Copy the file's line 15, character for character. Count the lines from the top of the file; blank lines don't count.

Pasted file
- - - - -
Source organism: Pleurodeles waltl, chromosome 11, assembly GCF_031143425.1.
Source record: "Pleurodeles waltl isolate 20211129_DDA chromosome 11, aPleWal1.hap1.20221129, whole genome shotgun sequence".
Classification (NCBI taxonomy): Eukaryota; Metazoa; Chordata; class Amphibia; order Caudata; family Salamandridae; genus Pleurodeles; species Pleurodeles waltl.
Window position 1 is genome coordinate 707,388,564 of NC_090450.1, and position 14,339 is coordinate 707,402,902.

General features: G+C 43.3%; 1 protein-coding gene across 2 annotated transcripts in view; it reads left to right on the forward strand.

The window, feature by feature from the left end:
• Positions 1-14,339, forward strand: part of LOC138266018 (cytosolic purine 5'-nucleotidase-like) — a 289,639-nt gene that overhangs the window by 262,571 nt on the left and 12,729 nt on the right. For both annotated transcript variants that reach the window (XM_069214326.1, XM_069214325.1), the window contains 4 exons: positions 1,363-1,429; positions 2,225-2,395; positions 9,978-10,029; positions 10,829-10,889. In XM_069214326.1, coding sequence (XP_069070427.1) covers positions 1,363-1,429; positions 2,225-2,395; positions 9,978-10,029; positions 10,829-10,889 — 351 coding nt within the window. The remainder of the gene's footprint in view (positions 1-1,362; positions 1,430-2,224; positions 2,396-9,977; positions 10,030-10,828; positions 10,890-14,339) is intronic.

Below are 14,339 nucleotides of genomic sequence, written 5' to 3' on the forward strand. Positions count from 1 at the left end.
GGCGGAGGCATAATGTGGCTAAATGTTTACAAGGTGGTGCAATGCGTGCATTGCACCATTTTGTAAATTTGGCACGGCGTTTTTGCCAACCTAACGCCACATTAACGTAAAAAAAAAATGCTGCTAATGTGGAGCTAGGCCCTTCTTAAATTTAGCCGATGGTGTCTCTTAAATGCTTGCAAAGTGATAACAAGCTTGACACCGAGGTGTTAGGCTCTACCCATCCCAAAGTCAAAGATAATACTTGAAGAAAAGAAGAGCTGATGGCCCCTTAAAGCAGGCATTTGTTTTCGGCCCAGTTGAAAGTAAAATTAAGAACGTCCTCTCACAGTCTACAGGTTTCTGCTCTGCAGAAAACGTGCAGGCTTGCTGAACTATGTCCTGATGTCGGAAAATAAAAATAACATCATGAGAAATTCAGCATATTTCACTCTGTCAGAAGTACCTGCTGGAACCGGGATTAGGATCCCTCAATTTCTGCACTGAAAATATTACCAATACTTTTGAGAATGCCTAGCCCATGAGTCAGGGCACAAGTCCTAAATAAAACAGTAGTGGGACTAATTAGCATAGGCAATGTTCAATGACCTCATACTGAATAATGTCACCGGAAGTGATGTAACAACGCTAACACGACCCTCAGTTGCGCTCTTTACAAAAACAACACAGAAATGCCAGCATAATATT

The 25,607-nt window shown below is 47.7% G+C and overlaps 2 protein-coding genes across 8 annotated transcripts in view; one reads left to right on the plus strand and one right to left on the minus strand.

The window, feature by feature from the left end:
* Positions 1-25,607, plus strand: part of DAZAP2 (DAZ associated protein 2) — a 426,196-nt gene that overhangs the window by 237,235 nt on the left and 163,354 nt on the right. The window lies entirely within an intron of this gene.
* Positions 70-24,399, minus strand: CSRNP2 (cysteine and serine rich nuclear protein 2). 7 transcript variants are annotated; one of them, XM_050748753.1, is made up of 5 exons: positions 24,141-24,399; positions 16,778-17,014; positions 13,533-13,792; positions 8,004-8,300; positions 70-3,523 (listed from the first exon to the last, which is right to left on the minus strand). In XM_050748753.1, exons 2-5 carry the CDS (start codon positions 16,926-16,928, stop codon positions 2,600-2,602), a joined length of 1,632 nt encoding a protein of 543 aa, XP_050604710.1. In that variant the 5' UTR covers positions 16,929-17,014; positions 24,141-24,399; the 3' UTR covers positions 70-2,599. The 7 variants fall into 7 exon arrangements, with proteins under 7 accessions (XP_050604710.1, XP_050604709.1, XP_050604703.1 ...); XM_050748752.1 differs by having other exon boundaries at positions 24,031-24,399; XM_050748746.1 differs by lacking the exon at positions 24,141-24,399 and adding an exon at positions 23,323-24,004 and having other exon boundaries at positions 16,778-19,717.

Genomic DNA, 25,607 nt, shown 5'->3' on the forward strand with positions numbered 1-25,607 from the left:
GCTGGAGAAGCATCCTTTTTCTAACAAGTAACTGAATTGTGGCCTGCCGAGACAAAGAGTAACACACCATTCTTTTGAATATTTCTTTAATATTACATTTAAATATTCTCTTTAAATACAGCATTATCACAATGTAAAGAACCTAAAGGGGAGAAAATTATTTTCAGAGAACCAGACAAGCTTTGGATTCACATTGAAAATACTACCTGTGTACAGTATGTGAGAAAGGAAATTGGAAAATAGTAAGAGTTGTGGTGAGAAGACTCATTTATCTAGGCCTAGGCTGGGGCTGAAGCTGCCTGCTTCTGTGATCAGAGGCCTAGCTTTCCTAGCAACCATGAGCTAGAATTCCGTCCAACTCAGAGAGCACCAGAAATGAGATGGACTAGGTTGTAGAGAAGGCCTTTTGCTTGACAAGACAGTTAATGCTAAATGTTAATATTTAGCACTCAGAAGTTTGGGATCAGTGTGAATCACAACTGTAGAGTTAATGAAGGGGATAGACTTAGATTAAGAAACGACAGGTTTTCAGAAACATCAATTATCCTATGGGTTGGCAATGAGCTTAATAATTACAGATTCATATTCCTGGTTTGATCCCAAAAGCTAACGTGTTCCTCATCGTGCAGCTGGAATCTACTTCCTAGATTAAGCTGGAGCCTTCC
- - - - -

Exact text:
GCTGGAGAAGCATCCTTTTTCTAACAAGTAACTGAATTGTGGCCTGCCGAGACAAAGAGTAACACACCATTCTTTTGAATATTTCTTTAATATTACATTTAAATATTCTCTTTAAATACAGCATTATCACAATGTAAAGAACCTAAAGGGGAGAAAATTATTTTCAGAGAACCAGACAAGCTTTGGATTCACATTGAAAATACTACCTGTGTACAGTATGTGAGAAAGGAAATTGGAAAATAGTAAGAGTTGTGGTGAGAAGACTCATTTATCTAGGCCTAGGCTGGGGCTGAAGCTGCCTGCTTCTGTGATCAGAGGCCTAGCTTTCCTAGCAACCATGAGCTAGAATTCCGTCCAACTCAGAGAGCACCAGAAATGAGATGGACTAGGTTGTAGAGAAGGCCTTTTGCTTGACAAGACAGTTAATGCTAAATGTTAATATTTAGCACTCAGAAGTTTGGGATCAGTGTGAATCACAACTGTAGAGTTAATGAAGGGGATAGACTTAGATTAAGAAACGACAGGTTTTCAGAAACATCAATTATCCTATGGGTTGGCAATGAGCTTAATAATTACAGATTCATATTCCTGGTTTGATCCCAAAAGCTAACGTGTTCCTCATCGTGCAGCTGGAATCTACTTCCTAGATTAAGCTGGAGCCTTCC